Dec 02, 2019

Why Do Pa. CPAs Need 4 Hours of Ethics Each Reporting Period?

James J. Newhard, CPABy James J. Newhard, CPA

Most of us have had the experience of humming down the road, keeping pace with traffic, when suddenly there is a barrage of brake lights and traffic slows down. Moments later, we pass a police car with flashing lights who has pulled over a speeding violator. That instance is an immediate alert that the speed we found ourselves driving at did not match the legal expectations. Police do not even have to pull anybody over; just their presence signals an alert to ensure compliance and remind us of the requisite constraints on our behavior.

For CPAs, our ethics CPE education requirement each license renewal period is a similar kind of reminder: pay closer attention to the signs, limits, and constraints required to maintain objectivity and integrity in all aspects of professional practice, as well as to maintain true independence at times when such independence is required.

Map compass over the silhouette of a headProfessional ethics are the foundation of all CPA professional services, whether that is financial reporting, tax services, bookkeeping and write-up, consulting and advisory, forensics, and so on. Accordingly, everyone in society upon which is placed any trust or reliance has a code upon which that trust and reliance is based. For CPAs, who take great pride in being among the “most trusted professionals,” that code is the Code of Professional Conduct.

But why, then, does the Pennsylvania State Board of Accountancy mandate four hours of ethics education each biennial reporting period? The reasons are not mysterious:

  • To ensure that a consistent level of trust and reliance applies to all CPAs in all U.S. jurisdictions, all applicable state boards require ethics education for licensing.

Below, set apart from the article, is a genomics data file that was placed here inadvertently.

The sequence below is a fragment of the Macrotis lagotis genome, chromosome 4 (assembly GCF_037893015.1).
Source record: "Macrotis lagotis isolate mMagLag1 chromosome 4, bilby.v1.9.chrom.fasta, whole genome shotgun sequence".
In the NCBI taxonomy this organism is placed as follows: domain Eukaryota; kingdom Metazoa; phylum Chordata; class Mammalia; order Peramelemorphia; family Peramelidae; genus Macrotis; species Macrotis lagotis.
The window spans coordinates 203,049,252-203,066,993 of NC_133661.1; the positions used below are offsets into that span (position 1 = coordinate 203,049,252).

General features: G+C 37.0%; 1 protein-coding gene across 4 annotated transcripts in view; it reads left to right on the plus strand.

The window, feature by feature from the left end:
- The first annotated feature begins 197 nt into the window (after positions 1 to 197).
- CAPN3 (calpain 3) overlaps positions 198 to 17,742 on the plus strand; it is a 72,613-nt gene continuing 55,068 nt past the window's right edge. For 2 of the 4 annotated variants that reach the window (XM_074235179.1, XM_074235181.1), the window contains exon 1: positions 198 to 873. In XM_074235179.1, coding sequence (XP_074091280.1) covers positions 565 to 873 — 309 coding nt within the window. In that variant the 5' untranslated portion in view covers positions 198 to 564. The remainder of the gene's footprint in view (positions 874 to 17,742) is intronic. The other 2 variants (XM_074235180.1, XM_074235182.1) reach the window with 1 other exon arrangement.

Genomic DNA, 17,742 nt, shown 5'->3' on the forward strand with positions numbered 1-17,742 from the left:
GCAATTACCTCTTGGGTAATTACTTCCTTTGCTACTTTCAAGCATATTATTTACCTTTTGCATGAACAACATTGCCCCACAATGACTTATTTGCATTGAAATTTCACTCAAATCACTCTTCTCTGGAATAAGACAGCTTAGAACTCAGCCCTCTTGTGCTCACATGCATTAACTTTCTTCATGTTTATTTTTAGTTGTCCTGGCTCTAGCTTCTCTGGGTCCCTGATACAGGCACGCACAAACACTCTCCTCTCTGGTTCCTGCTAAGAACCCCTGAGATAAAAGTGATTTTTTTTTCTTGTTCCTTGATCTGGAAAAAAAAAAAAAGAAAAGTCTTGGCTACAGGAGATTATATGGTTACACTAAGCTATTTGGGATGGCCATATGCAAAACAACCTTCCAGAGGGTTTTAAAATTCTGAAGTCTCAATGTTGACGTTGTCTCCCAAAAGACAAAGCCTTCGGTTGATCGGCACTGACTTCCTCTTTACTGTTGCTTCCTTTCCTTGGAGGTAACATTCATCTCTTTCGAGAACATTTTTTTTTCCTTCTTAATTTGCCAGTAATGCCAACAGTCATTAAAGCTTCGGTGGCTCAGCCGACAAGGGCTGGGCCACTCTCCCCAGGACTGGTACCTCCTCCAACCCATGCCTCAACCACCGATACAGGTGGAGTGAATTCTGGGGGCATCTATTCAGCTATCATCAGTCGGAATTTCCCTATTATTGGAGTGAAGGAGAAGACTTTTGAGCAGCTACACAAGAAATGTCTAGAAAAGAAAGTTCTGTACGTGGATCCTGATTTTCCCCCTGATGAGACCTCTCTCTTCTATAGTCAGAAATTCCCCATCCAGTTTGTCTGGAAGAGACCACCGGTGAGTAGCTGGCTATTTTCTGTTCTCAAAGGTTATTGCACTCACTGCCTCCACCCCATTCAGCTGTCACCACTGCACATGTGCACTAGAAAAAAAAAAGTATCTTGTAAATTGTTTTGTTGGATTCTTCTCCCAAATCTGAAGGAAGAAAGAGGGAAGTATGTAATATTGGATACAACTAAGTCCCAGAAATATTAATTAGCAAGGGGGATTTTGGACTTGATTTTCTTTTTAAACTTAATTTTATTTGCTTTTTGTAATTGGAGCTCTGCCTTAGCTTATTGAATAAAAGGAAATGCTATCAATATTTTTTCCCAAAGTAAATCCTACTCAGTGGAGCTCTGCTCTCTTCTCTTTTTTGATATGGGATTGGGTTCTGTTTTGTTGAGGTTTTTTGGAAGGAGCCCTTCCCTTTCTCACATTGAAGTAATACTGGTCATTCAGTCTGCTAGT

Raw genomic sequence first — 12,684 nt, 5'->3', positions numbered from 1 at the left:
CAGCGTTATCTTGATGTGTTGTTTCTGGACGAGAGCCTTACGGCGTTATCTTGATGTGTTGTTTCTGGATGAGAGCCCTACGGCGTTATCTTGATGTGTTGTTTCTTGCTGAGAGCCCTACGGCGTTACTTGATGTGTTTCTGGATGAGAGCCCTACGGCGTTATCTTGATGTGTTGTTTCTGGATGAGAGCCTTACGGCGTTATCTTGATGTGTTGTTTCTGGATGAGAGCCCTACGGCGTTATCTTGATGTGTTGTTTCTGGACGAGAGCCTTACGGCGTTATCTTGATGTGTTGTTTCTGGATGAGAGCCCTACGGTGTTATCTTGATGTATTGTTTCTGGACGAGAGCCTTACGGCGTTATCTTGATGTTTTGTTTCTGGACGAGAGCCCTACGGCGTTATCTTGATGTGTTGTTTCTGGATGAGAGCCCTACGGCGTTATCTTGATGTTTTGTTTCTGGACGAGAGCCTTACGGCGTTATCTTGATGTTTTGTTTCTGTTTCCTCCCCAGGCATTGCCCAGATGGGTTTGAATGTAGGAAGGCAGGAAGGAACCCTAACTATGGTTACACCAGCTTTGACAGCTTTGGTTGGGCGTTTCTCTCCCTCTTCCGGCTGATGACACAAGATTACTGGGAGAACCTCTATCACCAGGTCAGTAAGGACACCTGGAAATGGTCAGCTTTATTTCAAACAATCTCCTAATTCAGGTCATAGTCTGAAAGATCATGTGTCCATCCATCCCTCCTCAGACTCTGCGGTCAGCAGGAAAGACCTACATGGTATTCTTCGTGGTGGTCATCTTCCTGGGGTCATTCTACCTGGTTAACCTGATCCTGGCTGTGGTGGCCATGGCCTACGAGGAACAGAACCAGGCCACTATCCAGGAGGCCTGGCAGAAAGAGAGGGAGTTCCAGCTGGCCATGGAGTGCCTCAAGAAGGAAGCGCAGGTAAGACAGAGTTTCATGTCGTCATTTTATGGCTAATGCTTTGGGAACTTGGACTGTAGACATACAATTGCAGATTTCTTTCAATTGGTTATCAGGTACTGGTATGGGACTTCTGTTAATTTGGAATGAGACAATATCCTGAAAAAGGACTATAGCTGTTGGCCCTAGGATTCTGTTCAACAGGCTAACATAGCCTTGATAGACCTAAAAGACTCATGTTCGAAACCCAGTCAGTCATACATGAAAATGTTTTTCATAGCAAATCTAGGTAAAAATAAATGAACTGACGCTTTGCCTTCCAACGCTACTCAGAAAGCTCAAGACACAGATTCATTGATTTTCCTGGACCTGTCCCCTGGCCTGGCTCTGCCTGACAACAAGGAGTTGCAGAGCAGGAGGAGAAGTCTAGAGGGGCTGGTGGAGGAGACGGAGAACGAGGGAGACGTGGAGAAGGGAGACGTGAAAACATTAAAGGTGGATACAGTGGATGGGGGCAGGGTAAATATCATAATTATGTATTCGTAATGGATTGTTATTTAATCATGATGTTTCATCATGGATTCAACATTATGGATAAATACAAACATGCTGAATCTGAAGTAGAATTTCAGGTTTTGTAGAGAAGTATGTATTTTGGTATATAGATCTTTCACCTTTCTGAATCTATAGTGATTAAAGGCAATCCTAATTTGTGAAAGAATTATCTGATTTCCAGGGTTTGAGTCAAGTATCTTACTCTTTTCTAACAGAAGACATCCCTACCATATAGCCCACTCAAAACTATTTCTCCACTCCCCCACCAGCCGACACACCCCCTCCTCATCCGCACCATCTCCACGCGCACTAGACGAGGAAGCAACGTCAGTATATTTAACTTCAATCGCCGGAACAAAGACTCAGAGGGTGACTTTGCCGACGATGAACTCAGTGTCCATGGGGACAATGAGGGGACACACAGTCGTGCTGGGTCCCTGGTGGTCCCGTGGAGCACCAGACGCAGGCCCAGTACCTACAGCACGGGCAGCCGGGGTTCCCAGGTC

• To reinforce that the prevailing focus for the CPA is to protect the public interest rather than advocate for the client or employer (especially where such advocacy would be to the public’s detriment), and to instill a professional skepticism in identifying and steering clear of noncompliance, misleading data, or other failings (professionally or behaviorally) to the expense of the public good.
  • To more deeply instill awareness of our conceptual framework; that is, that we are accountable based on both how we see ourselves and how others see our actions and behaviors.
  • To establish and reestablish a higher bar of quality and conviction in professional services.
  • To provide a constant reminder of the extent to which the CPA is often the last line of defense in assuring ethical and “fair” conveyances and compliances in any professional financial services are provided, even when said professional services are not strictly defined as “assurance services.”

OK, you may be saying, but why, practically speaking, is it important that CPAs take ethics education every two years? Consider the following:

  • The AICPA’s Professional Ethics Executive Committee (PEEC) actively assesses matters for CPAs (with several subgroups) and makes additions and modifications to ethics guidance year-in and year-out. (See Mike Colgan's blog on the PEEC's most recent ethics consultation paper.) So, our profession’s ethics guidance is evolving, expanding, and responding to the constant changes in all matters that necessitate CPA services. Without regularly revisiting ethics in continuing education, CPAs may not realize or be aware of the changes. For example, a brand new “hosting” standard became effective in 2019, and likely impacts every CPA practice that uses a web portal for data/information or provides any cloud-based services.
  • As CPAs, our duties to the public, the profession, the tax and financial reporting systems, our colleagues, and even ourselves all rest heavily on the ethical foundation of the credibility and responsible standing we require and desire.